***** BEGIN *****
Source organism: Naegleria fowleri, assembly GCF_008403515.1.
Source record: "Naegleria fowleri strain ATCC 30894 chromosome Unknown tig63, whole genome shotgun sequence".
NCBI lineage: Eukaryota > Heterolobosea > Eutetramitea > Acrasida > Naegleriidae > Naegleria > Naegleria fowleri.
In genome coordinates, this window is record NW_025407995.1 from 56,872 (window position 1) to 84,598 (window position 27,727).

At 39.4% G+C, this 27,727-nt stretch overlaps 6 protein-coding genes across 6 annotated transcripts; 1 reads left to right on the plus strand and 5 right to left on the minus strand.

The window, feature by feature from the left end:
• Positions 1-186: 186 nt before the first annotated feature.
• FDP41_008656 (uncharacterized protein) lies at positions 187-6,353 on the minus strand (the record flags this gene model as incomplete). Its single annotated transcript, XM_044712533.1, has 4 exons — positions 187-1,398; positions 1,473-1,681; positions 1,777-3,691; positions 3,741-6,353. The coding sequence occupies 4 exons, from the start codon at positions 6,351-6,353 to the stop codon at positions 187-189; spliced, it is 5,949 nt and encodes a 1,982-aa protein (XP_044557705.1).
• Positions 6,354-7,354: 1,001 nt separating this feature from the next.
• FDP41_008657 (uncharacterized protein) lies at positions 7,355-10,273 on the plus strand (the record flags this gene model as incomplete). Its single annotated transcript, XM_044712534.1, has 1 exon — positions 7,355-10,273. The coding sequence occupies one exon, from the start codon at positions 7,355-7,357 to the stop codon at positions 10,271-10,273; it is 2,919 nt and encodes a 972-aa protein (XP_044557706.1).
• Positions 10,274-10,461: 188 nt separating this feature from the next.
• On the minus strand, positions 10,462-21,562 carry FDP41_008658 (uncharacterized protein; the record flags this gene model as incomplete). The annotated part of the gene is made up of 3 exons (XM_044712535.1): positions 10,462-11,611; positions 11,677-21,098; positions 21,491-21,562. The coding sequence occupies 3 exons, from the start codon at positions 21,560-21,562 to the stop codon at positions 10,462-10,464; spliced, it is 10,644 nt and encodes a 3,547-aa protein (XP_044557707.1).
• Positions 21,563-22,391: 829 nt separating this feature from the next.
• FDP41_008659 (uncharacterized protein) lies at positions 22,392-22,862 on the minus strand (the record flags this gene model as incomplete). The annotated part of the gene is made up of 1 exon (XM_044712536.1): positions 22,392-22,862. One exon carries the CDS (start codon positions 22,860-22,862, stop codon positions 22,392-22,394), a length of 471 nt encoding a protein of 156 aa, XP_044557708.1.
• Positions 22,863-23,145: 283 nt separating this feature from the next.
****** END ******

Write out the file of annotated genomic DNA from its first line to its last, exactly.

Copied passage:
Source organism: Naegleria fowleri, assembly GCF_008403515.1.
Source record: "Naegleria fowleri strain ATCC 30894 chromosome Unknown tig63, whole genome shotgun sequence".
NCBI lineage: Eukaryota > Heterolobosea > Eutetramitea > Acrasida > Naegleriidae > Naegleria > Naegleria fowleri.
In genome coordinates, this window is record NW_025407995.1 from 56,872 (window position 1) to 84,598 (window position 27,727).

At 39.4% G+C, this 27,727-nt stretch overlaps 6 protein-coding genes across 6 annotated transcripts; 1 reads left to right on the plus strand and 5 right to left on the minus strand.

The window, feature by feature from the left end:
• Positions 1-186: 186 nt before the first annotated feature.
• FDP41_008656 (uncharacterized protein) lies at positions 187-6,353 on the minus strand (the record flags this gene model as incomplete). Its single annotated transcript, XM_044712533.1, has 4 exons — positions 187-1,398; positions 1,473-1,681; positions 1,777-3,691; positions 3,741-6,353. The coding sequence occupies 4 exons, from the start codon at positions 6,351-6,353 to the stop codon at positions 187-189; spliced, it is 5,949 nt and encodes a 1,982-aa protein (XP_044557705.1).
• Positions 6,354-7,354: 1,001 nt separating this feature from the next.
• FDP41_008657 (uncharacterized protein) lies at positions 7,355-10,273 on the plus strand (the record flags this gene model as incomplete). Its single annotated transcript, XM_044712534.1, has 1 exon — positions 7,355-10,273. The coding sequence occupies one exon, from the start codon at positions 7,355-7,357 to the stop codon at positions 10,271-10,273; it is 2,919 nt and encodes a 972-aa protein (XP_044557706.1).
• Positions 10,274-10,461: 188 nt separating this feature from the next.
• On the minus strand, positions 10,462-21,562 carry FDP41_008658 (uncharacterized protein; the record flags this gene model as incomplete). The annotated part of the gene is made up of 3 exons (XM_044712535.1): positions 10,462-11,611; positions 11,677-21,098; positions 21,491-21,562. The coding sequence occupies 3 exons, from the start codon at positions 21,560-21,562 to the stop codon at positions 10,462-10,464; spliced, it is 10,644 nt and encodes a 3,547-aa protein (XP_044557707.1).
• Positions 21,563-22,391: 829 nt separating this feature from the next.
• FDP41_008659 (uncharacterized protein) lies at positions 22,392-22,862 on the minus strand (the record flags this gene model as incomplete). The annotated part of the gene is made up of 1 exon (XM_044712536.1): positions 22,392-22,862. One exon carries the CDS (start codon positions 22,860-22,862, stop codon positions 22,392-22,394), a length of 471 nt encoding a protein of 156 aa, XP_044557708.1.
• Positions 22,863-23,145: 283 nt separating this feature from the next.